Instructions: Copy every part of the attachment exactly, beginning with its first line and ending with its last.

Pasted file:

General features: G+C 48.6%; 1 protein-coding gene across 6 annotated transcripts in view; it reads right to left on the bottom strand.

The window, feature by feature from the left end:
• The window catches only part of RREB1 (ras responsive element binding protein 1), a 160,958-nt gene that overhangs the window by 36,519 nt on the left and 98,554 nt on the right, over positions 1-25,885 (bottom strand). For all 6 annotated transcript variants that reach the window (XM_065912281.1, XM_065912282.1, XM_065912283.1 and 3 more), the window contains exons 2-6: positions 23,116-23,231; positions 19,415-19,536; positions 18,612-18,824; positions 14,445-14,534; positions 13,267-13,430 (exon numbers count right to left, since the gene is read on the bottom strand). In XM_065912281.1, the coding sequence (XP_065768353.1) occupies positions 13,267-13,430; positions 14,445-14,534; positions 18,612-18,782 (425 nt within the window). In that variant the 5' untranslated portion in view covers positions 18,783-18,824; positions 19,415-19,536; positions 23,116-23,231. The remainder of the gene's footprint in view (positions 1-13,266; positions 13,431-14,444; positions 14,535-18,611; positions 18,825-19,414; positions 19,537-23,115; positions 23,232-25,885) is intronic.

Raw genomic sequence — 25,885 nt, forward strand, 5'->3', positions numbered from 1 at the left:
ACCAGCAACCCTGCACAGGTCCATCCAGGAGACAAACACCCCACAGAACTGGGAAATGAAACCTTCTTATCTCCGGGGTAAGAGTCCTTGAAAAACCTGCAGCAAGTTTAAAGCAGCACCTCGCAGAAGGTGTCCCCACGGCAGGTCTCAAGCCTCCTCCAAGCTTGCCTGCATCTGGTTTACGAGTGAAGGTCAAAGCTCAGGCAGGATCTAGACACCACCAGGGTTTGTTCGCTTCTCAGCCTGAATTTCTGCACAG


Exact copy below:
General features: G+C 48.6%; 1 protein-coding gene across 6 annotated transcripts in view; it reads right to left on the bottom strand.

The window, feature by feature from the left end:
• The window catches only part of RREB1 (ras responsive element binding protein 1), a 160,958-nt gene that overhangs the window by 36,519 nt on the left and 98,554 nt on the right, over positions 1-25,885 (bottom strand). For all 6 annotated transcript variants that reach the window (XM_065912281.1, XM_065912282.1, XM_065912283.1 and 3 more), the window contains exons 2-6: positions 23,116-23,231; positions 19,415-19,536; positions 18,612-18,824; positions 14,445-14,534; positions 13,267-13,430 (exon numbers count right to left, since the gene is read on the bottom strand). In XM_065912281.1, the coding sequence (XP_065768353.1) occupies positions 13,267-13,430; positions 14,445-14,534; positions 18,612-18,782 (425 nt within the window). In that variant the 5' untranslated portion in view covers positions 18,783-18,824; positions 19,415-19,536; positions 23,116-23,231. The remainder of the gene's footprint in view (positions 1-13,266; positions 13,431-14,444; positions 14,535-18,611; positions 18,825-19,414; positions 19,537-23,115; positions 23,232-25,885) is intronic.

Raw genomic sequence — 25,885 nt, forward strand, 5'->3', positions numbered from 1 at the left:
ACCAGCAACCCTGCACAGGTCCATCCAGGAGACAAACACCCCACAGAACTGGGAAATGAAACCTTCTTATCTCCGGGGTAAGAGTCCTTGAAAAACCTGCAGCAAGTTTAAAGCAGCACCTCGCAGAAGGTGTCCCCACGGCAGGTCTCAAGCCTCCTCCAAGCTTGCCTGCATCTGGTTTACGAGTGAAGGTCAAAGCTCAGGCAGGATCTAGACACCACCAGGGTTTGTTCGCTTCTCAGCCTGAATTTCTGCACAG